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In the FAQ it is said that "do my homework" questions are not welcome on physics.stackexchange. So far I was sure that I know what are that questions:

  1. Formulation of some non-conceptual problem: "given A, find B"
  2. No attempts to solve the problem or understand the conditions are shown in the post.
  3. The question is "what is B?"

I have flagged 4 questions using these criteria. The flags for two questions have been declined. These questions got some up-votes and answers:

  1. What would be pressure of 1 kg of photon gas at room temperature put in a volume of 1 liter? - looks like it was just copied from some textbook without any editions. Criteria: 1, 2 and 3.
  2. Rolling resistance and static friction - some useless "I'm confused" introduction and an exercise from another textbook. Criteria: 1 and 3 for sure. An attempt to avoid criterion 2 (IMHO, not successful).

In my opinion these questions are not worth neither the up-votes nor the good answers they got.

Something is wrong for sure in my criteria since those questions are neither edited nor closed.
What is wrong? What are the correct criteria?

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  1. I wasn't the one who declined that flag, so I can't give you the full story, but that question was asked by a user who has contributed many answers and non-homework questions to the site, and who presumably knows our policies on homework well enough to tag a question as homework if the tag does indeed apply. With that in mind, I elected to give the user the benefit of the doubt and not close it for being a "do-my-homework" question (even though it admittedly does look like one). That may have been a mistake. If so, it is at least an isolated incident. If you flag similar questions in the future, it's unlikely those flags will be declined.

  2. I don't agree that this problem meets criterion #1. Yes, the question could be better explained, but the poster is looking for an explanation of the underlying concept, namely the difference between the causes of rolling and static friction, and is merely posting the questions about FBDs and forces as a way to elucidate that difference.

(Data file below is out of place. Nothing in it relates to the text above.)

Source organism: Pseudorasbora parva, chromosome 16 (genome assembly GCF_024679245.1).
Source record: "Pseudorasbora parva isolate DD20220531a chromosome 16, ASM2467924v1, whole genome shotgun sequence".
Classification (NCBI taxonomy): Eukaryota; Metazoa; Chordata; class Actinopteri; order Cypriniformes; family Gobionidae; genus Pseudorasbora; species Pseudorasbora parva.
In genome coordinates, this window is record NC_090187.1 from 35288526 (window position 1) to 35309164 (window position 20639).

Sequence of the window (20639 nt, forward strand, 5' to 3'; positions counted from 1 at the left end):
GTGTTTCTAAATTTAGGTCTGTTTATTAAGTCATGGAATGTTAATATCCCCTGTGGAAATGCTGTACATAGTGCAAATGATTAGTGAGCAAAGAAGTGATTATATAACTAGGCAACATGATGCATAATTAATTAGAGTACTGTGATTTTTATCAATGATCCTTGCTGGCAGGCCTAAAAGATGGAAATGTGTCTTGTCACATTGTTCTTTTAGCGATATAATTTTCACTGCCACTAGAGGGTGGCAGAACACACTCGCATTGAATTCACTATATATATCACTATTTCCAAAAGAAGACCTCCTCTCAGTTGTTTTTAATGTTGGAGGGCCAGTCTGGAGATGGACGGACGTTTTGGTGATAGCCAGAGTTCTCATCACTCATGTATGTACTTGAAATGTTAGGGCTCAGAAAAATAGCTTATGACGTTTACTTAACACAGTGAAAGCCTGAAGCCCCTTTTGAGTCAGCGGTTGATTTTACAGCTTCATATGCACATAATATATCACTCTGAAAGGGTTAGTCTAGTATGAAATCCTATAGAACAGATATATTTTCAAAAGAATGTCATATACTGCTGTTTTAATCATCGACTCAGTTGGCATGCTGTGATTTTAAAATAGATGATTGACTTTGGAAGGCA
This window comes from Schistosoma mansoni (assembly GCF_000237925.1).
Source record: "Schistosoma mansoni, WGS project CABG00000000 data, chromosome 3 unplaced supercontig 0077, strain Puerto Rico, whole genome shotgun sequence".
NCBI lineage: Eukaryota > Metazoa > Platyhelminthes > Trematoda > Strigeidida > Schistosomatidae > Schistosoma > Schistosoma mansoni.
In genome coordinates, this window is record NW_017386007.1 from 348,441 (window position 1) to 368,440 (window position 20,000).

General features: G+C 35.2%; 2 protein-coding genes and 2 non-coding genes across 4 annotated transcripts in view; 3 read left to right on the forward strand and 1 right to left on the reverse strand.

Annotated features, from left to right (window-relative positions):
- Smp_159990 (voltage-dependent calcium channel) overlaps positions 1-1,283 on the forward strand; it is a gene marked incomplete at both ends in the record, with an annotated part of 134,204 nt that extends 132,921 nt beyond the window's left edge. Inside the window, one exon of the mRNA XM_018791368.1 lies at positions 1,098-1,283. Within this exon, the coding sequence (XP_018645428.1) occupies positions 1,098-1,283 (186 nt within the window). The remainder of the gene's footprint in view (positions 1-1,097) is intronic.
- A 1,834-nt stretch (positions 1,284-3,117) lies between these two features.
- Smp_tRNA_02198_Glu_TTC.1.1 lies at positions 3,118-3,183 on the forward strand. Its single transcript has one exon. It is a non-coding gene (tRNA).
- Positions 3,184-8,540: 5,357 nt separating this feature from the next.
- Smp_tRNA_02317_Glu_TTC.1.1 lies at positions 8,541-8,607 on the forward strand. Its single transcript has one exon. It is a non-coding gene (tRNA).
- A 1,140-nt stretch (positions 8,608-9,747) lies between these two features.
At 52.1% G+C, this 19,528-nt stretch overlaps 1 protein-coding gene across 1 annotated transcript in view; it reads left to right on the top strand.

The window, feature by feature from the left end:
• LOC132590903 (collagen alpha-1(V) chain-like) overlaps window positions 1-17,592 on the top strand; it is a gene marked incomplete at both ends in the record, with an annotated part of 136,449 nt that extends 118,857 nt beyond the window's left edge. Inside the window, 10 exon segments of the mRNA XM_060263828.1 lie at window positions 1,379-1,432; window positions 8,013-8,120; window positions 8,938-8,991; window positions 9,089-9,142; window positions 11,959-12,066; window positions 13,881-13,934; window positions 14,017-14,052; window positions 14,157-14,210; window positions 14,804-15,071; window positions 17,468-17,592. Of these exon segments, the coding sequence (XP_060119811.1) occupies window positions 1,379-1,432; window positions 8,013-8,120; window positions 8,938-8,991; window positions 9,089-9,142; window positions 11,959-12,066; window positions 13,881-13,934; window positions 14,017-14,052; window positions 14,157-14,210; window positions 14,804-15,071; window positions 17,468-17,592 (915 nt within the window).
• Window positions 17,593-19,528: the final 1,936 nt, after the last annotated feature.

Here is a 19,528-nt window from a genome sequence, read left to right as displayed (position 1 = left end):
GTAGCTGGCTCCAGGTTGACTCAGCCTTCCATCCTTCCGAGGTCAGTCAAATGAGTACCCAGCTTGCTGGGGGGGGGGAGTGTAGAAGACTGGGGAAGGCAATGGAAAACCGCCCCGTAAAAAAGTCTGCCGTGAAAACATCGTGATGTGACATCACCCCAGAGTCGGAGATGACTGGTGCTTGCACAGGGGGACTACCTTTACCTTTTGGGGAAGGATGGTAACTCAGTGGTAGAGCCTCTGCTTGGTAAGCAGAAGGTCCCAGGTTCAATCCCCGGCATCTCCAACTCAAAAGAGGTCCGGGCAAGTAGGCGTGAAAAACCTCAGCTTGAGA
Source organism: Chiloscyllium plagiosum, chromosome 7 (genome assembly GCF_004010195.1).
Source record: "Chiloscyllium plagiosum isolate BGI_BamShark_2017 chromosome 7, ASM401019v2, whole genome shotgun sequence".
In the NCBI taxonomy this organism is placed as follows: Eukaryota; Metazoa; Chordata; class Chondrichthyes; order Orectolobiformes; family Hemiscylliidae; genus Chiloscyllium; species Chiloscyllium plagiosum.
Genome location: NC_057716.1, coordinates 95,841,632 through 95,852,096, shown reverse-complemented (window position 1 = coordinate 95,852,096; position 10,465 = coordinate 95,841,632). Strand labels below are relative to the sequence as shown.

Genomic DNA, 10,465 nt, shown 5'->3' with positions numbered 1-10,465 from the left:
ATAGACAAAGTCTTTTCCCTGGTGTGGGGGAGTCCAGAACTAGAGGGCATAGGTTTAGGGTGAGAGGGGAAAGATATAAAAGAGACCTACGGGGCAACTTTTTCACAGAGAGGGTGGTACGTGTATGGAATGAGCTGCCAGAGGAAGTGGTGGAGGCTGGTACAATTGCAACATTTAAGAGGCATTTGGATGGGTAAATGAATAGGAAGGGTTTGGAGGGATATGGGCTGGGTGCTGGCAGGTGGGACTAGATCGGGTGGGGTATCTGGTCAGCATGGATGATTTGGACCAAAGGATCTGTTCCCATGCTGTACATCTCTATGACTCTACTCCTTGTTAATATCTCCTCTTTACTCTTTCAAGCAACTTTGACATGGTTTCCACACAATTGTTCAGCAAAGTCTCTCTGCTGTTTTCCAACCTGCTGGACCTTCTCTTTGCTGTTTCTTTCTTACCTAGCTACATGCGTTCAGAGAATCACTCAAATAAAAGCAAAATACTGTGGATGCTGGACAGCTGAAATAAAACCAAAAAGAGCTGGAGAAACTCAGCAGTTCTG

Honestly, I think you have the right criteria in mind, you just happened to get unlucky in flagging a couple of borderline cases. But also wait to see what the other moderators have to say, if anything.

Notes:

  • In the past I've closed a lot of do-my-homework questions as "off topic," but lately I tend to use "too localized" more so as not to give out the automatic downvote (which tends to discourage new users).
  • For future reference, if a question is essentially conceptual but just seems to have a few too many details, enough that it piques your "homework question sense" (as I suppose was the case in example #2 in your question), one thing you can do is edit out the specific details and make the question a little more generic, rather than flagging it.

(If you're concerned about your flag weight, (1) don't be, nobody cares around here ;-) (2) as far as I'm concerned you can flag a couple things for nonsense reasons and I'll mark them valid.)

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  • $\begingroup$ There is no explicit conceptual question in example #2 and almost no "material" to retrieve the implicit questions from. It consists of details causing "homework question feeling" a little less than completely. $\endgroup$ – Maksim Zholudev Jan 8 '12 at 15:40
  • $\begingroup$ Example #2 do meet criterion #1 since it includes text of some exercise. It is not bad at all, but only if the exercise is an illustration for the question (not the question itself, see criterion #3). $\endgroup$ – Maksim Zholudev Jan 8 '12 at 15:53
  • $\begingroup$ The conceptual question in example 2 is essentially "What is the difference between rolling friction and static friction on a wheel?" And it is sometimes necessary to invent example problems to clarify a question, and these may come off sounding homework-like. Of course, if you find an exercise in a textbook or homework assignment somewhere which includes the exact same questions posted in that question, then that's a whole different story. $\endgroup$ – David Z Jan 9 '12 at 6:37

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